Extract: Who wanted to be a Managing Partner of a law firm in 2007? 2008? 2009? 201 0? Law firms have come, gone, and many will not come back. We have seen tens of thousands of our legal industry colleagues lose their jobs and others take up new jobs that we have never seen before. We have seen U.S. law schools offer programs overseas. We have seen in-house counsel take on a new leading role in shaping the legal industry. We will shortly see multidisciplinary practices open in the United Kingdom and we have already seen the first law firm floated on the stock exchange in Australia. All of this did not happen in the last 12 months. It did not just happen in the United States. It was not solely the product of economic challenges in the United States and global economies. The truth is that the legal industry has been undergoing changes for decades; our recent economic woes have just poured a little fuel on that fire. The so-called "new normal" for law firms is, in fact, the culmination of long-articulated suggestions, requests, pleas, and now demands for change.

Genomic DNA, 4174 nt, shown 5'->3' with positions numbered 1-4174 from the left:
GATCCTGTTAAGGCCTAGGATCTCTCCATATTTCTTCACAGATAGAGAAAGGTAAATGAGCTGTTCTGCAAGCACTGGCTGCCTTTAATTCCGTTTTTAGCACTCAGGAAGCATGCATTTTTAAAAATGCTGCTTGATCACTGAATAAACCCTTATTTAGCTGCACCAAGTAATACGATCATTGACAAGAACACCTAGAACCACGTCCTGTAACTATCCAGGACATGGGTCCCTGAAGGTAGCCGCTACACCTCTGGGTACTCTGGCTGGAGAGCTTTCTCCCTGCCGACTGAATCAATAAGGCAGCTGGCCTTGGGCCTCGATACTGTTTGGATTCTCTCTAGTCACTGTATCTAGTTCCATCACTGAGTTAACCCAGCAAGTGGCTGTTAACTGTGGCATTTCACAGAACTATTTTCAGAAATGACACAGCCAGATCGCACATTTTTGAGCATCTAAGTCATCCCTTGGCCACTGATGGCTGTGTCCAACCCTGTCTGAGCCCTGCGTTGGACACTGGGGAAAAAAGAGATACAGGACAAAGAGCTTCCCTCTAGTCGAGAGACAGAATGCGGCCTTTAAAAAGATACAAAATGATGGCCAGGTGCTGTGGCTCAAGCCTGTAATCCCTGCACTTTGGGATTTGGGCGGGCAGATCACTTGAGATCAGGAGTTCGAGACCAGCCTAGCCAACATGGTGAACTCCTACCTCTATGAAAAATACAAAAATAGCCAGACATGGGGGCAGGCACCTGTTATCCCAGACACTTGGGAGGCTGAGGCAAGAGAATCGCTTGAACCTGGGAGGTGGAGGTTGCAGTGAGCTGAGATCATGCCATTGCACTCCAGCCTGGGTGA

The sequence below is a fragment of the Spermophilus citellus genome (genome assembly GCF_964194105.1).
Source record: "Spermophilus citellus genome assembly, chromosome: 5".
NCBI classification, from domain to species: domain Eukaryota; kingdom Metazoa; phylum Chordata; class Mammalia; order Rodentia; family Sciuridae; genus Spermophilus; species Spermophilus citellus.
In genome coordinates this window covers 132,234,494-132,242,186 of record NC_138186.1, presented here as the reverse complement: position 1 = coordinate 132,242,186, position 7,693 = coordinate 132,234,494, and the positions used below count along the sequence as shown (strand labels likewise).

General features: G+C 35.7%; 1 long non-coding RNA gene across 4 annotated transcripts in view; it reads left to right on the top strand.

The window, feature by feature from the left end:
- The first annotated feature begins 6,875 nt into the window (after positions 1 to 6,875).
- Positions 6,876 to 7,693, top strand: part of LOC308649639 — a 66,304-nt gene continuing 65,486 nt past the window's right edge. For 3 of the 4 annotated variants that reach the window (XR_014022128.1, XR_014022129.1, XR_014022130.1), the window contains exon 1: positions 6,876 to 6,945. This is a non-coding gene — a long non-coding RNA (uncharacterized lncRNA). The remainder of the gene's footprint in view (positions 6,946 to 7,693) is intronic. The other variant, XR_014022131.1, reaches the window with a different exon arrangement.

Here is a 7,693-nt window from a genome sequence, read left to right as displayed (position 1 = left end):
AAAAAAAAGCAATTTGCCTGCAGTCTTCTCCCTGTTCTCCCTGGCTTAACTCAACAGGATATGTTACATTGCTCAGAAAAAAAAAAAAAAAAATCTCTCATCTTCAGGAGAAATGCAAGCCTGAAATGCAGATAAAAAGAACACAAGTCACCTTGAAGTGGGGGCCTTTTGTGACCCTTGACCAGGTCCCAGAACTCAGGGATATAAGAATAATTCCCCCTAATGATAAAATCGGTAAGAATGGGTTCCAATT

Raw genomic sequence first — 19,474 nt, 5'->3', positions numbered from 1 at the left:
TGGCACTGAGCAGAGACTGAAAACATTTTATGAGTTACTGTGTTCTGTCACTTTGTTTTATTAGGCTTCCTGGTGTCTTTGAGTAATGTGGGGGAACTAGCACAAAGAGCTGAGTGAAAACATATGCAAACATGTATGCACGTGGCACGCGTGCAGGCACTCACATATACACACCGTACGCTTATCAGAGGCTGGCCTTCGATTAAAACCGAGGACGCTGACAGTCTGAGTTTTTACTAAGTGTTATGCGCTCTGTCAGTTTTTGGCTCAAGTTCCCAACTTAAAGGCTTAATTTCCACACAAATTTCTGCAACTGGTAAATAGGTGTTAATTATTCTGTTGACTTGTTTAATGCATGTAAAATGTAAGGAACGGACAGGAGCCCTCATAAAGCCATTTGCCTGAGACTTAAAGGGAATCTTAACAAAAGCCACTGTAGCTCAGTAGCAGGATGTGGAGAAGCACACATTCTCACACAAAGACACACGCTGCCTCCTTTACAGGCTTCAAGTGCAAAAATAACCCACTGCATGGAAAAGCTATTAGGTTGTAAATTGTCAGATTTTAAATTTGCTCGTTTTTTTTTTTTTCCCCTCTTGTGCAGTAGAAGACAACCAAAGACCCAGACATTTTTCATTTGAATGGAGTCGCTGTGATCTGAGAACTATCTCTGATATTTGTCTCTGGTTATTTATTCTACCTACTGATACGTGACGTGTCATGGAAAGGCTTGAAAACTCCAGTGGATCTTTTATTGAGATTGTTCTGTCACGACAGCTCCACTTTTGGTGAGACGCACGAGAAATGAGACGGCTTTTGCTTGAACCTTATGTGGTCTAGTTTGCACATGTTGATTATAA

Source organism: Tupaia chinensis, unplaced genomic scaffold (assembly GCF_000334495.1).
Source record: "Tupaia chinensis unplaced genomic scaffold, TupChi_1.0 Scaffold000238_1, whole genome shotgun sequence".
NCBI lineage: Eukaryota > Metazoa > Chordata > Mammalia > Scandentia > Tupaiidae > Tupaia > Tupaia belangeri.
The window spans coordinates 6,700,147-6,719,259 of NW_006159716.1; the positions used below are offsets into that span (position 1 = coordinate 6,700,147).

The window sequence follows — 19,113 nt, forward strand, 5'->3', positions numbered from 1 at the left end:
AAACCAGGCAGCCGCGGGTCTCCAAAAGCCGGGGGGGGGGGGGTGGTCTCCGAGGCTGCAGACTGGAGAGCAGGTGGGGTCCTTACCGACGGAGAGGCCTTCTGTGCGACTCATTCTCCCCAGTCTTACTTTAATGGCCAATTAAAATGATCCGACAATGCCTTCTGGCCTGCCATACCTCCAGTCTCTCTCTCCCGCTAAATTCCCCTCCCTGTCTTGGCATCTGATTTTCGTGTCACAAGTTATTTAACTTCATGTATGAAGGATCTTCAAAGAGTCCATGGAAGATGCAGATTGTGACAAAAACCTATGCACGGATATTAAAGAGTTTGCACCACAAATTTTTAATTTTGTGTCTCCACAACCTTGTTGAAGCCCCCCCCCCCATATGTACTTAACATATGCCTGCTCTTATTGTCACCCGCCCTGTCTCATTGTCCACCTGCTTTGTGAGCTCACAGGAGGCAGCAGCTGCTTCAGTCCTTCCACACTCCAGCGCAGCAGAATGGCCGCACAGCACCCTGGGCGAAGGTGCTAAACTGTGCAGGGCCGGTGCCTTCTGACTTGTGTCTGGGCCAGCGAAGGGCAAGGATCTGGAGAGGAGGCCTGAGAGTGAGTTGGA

|Title of host publication||The Art and Science of Strategic Talent Management in Law Firms|
|Place of Publication||United States|
|Number of pages||34|
|Publication status||Published - 2010|
Mottershead, T. (2010). The business case for talent management in law firms: Are people really our greatest asset? In The Art and Science of Strategic Talent Management in Law Firms (1 ed., pp. 21-54). United States: West Thomson.